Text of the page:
• Run4life Running club were also going through some changes as well were looking for a charity to be come our New Mascot  so that any funds we raise through the events that we participate in will go directly to them,  were going to have a new Facebook Group page where sponsors will be able to follow a link and track our training and see what else we`ll be getting up to, new training sessions also to be added, if you`d like to join us you’re welcome we don’t mind if you have never run before or you’re a well seasoned marathoner you would be very welcome to join us, for times when we meet e-mail fit4life@live.co.uk
  • New Mature Movers classes where and when still to be decided on but i`ll let you all know as soon as i can

but in the mean time here`s a couple of links that you can listen into a radio interview with Eric Smith from Shropshire Radio and also the Start of the Market Drayton 10k that a few of us took part in sunday 12th of May, this race is one of our favourites we attend most years and this year was a good one for us as a group, for some of our new members it was their 1st 10k,  for others it was all about the PB for me it was just about finishing and i did 58-18 :))

Radio interview  http://www.bbc.co.uk/radio/player/p01879ds

Market Drayton 10k Starting line http://www.youtube.com/watch?v=qFgMsrkiEyw  see if you can spot us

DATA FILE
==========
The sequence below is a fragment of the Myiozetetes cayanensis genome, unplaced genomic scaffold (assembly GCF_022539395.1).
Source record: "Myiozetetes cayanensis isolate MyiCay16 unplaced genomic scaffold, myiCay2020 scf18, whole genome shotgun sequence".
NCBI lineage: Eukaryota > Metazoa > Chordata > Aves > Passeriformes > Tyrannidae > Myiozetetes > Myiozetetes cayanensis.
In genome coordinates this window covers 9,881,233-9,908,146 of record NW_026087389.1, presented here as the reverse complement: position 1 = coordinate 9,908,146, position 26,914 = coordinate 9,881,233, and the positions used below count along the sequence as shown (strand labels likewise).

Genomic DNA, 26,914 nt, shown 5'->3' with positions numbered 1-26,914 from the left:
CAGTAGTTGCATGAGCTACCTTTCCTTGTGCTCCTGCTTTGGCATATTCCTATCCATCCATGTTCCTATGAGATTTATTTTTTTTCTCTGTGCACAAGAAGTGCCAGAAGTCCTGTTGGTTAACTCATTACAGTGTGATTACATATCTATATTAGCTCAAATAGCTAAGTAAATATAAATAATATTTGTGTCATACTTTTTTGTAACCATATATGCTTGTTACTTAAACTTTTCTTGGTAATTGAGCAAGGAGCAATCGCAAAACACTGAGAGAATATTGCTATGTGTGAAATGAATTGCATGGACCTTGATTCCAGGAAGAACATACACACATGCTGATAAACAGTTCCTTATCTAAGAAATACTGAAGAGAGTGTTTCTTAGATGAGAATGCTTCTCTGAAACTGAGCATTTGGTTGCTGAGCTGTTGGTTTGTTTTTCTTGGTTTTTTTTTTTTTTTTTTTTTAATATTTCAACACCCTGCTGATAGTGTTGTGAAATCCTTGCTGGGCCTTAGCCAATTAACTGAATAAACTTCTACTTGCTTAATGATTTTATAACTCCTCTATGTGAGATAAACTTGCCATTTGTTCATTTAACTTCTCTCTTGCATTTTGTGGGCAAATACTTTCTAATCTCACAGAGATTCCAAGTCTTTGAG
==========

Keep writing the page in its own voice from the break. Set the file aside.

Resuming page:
My FREE Leaflet “Back off the Floor”

Hi all,

i`m re publishing my leaflet of how to get “Back off the Floor”  I apologise if some of you couldn’t open it the last time i published it, So with a lot of help from My friend Sheila from Club 2000  www.club2000.btck.co.uk i`ve managed well NO! Sheila has managed  to convert it for you all, so please feel free to open it, print it, and most of all PRACTICE IT!



Advice on how to stand  up out of a chair without asking some one for help! it`ll will show you how to get on and off the floor safely and how to manoeuver around the floor

this is my step by step guide “Back Off the Floor”

if you are concerned about how to get  down and “back Off the Floor” or if you would like to Host a workshop at your work place residential housing scheme or nursing home please contact me fit4life@live.co.uk  or call 07865081598 for details

Back off the Floor leaflet

Club 2000 Gym Sessions

Where`s the best place to be on a Thursday evening? Club 2000 at Abraham Derby new sports and leisure facilities in Telford of course!!!